MWI’s outpatient services to expand
Better services for people with special needs will include treatment in their own homes, MPs heard yesterday.
Kim Wilson, the Minister of Health, explained that an additional grant to the Bermuda Hospitals Board of $1.2 million will pay for the development of a team “to support individuals who live in the community, but are not resident in BHB's group homes”.
She said: “The demand for expert assessment and support from people who live in the community is growing.
“Because there has been insufficient community support to meet the people's needs, currently their only option is admission to a group home or long-term unit.
“Improved community support will help people to stay in their homes with their families.”
She added that the money will pay for resources such as clinical psychology, social work, occupational therapy and physical therapy.
Ms Wilson, speaking as she delivered a presentation on her ministry's Budget, said that an extra $350,000 for the Mid-Atlantic Wellness Institute would help cater for the number of community treatment orders expected under new mental health legislation.
She explained: “Community treatment orders are provided to people after an inpatient psychiatric admission under the Mental Health Act.
“It means that they will have supervised treatment after they leave hospital with certain conditions in place. If the conditions are breached the individual can be brought back to the hospital.
“Each new patient placed on a community treatment order under the Mental Health Act requires reviews of treatment and these will require a second opinion of an approved doctor.
“The funds will pay for the increased supervision, training and for the approved doctor to regularly visit Bermuda to provide the required second opinion.”
Ms Wilson said that figures for 2018-19 showed that the BHB cared for about 6,000 medical and surgical inpatients as well as 97 long-term care residents and 102 hospice patients.
She explained that at MWI there were 231 mental health adult inpatient stays and that the total number of child and adolescent inpatient admissions was 33, nearly double the number of 18 in the previous year.
The minister added that 66 intellectual disability and 29 mental health service users were in the BHB's 27 community group homes.
Ms Wilson said: “MWI remains busy. In mental health outpatient numbers, MWI staff saw over 1,700 individual visits, compared to 1,150 visits the previous year.
“Follow-up appointments rose from 6,291 to 7,199.
“Day-patient visits rose from 12,590 to 17,317 and walk-in appointments rose from 12,388 to 14,937. Home visits also rose from 8,010 up from 7,437.
“These numbers are astonishing and we must address them now and BHB is a willing partner in seeking solutions to address them. Our hospitals are susceptible to the same pressures as the Government, businesses and individuals in Bermuda and cannot afford the spiralling health cost.”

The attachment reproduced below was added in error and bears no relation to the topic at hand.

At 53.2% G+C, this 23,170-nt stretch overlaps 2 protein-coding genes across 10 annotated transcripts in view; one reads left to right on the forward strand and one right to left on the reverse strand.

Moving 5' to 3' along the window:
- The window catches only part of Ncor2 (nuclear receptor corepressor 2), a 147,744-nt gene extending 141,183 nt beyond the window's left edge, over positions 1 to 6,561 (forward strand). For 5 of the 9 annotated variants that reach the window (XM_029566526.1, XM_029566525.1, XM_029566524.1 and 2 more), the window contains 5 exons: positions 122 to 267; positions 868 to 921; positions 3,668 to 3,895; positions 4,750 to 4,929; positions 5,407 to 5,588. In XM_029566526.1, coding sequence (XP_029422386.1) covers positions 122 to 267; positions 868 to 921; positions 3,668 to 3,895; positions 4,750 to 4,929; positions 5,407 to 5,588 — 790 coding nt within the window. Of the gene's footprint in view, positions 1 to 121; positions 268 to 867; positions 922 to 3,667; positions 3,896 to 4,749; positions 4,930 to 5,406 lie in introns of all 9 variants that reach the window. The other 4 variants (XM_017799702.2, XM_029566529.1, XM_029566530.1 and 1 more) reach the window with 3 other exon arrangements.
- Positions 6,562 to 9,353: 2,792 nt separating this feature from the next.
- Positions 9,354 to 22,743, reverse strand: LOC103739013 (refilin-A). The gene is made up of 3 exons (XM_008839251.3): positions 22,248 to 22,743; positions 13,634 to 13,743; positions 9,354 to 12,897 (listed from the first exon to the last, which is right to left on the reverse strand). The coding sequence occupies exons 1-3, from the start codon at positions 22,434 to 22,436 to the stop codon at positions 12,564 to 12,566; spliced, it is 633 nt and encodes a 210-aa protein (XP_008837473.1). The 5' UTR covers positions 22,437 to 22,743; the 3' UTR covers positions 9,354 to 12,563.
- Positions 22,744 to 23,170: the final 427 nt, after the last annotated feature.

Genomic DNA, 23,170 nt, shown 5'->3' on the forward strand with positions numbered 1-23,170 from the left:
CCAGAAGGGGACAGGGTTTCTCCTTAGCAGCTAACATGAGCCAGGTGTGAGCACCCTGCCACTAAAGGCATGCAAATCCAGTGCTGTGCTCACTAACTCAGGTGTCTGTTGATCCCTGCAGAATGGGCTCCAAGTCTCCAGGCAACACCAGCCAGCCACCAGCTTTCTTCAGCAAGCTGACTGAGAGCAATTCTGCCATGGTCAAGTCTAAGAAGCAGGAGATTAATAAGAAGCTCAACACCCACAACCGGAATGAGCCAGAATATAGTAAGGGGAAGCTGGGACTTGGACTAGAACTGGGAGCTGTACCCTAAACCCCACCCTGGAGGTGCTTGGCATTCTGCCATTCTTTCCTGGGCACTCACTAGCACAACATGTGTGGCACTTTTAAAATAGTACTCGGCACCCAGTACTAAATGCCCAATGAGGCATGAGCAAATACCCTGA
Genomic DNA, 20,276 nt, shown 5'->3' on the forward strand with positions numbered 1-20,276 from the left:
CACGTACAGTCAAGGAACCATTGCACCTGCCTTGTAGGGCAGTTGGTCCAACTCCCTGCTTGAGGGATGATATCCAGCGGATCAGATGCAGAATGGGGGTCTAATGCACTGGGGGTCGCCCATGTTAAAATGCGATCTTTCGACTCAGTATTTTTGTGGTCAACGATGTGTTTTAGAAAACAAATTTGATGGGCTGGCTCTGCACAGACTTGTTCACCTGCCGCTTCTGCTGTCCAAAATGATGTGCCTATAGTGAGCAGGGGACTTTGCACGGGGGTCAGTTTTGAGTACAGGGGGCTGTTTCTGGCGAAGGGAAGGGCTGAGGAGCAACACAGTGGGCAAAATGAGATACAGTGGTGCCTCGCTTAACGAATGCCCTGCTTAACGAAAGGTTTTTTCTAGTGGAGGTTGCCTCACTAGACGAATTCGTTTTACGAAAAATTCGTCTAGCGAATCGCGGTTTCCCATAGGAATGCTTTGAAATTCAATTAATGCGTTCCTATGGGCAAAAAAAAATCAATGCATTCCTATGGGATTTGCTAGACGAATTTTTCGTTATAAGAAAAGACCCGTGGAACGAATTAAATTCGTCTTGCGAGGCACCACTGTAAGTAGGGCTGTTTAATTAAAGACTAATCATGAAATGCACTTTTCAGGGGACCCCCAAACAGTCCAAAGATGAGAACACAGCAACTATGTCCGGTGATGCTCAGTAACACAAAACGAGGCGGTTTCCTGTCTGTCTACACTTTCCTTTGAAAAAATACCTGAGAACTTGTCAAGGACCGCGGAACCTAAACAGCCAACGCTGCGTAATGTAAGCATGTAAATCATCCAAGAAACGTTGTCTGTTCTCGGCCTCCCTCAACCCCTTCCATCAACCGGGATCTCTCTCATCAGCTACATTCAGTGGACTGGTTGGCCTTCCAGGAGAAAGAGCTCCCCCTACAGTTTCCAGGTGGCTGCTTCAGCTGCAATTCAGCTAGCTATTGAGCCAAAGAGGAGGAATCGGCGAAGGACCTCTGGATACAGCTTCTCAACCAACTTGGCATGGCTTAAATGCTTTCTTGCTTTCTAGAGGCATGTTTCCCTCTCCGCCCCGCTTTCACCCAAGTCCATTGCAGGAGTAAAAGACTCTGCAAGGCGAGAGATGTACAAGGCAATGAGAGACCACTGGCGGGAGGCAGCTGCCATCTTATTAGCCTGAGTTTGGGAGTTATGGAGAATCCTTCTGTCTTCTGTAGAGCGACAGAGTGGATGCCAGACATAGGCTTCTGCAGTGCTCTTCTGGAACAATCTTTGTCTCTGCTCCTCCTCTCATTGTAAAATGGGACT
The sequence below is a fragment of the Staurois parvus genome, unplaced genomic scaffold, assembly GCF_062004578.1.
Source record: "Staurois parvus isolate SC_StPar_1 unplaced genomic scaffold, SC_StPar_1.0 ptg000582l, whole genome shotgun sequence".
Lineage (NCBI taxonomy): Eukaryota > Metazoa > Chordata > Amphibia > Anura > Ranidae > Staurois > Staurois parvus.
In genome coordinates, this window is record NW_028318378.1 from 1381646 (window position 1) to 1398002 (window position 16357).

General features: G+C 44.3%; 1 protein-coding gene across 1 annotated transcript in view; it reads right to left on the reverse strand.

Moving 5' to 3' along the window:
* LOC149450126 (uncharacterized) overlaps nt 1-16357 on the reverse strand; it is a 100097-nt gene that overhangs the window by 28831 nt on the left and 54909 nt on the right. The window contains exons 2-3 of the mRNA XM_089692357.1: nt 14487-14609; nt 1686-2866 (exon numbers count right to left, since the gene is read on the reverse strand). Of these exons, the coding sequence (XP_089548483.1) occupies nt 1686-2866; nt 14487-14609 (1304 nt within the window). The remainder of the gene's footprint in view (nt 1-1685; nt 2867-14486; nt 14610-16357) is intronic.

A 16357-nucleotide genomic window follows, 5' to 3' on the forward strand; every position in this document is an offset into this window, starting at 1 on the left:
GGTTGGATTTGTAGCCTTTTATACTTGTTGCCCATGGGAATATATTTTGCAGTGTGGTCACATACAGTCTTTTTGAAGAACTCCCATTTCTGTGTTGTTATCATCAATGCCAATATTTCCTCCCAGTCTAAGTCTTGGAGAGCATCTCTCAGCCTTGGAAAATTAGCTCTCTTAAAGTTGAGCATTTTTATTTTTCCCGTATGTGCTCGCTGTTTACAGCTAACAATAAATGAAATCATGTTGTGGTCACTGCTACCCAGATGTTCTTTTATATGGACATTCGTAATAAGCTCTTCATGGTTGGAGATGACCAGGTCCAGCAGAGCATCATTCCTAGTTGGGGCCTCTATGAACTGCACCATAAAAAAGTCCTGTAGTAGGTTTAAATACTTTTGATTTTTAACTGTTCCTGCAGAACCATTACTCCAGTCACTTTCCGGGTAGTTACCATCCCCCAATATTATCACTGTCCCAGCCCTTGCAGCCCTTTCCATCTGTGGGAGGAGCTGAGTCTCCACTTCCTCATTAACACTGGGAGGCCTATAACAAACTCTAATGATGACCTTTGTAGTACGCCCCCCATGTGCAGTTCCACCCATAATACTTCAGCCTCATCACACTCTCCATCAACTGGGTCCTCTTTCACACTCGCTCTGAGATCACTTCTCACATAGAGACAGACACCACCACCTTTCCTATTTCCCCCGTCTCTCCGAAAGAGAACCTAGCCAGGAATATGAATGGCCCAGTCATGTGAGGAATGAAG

She added that increased demand — mostly due to an ageing population, chronic non-communicable diseases and increases in mental health problems — limited the King Edward VII Memorial Hospital and MWI's abilities to “reduce the influx of people in need coming through their doors”.
Ms Wilson explained that from June 1 last year, the portion of funding earlier paid by insurers to meet claims under the Standard Health Benefit was replaced by a fixed payment from the Mutual Reinsurance Fund.
She said: “The total funding from Government was capped at $322 million.”
Ms Wilson explained that the amount was lower than BHB's expenses in the previous fiscal year and that savings of $14.1 million, or 4 per cent, were needed for the board to break even in 2019-20, which was required by legislation.
She told the House: “Through much hard work and a number of improvement projects, BHB had made $13.1 million of these savings by January 2020 and expects to achieve a break even position at the end of this fiscal year.
“After the third quarter of this year, BHB had a loss of $0.2 million based on current revenue for the year with $256.2 million and total expenses of $256.4 million. This illustrates that BHB is successfully controlling expenditure and increases in revenues to counteract the impact of the restricted revenue.”
Ms Wilson added: “BHB is performing better than its budgeted estimates of a net loss from operations of $5 million at this point in the fiscal year.
“This is due to the hard work by staff and managers who have taken responsibility for their budgets and improvements within their departments resulting in greater operational efficiencies.”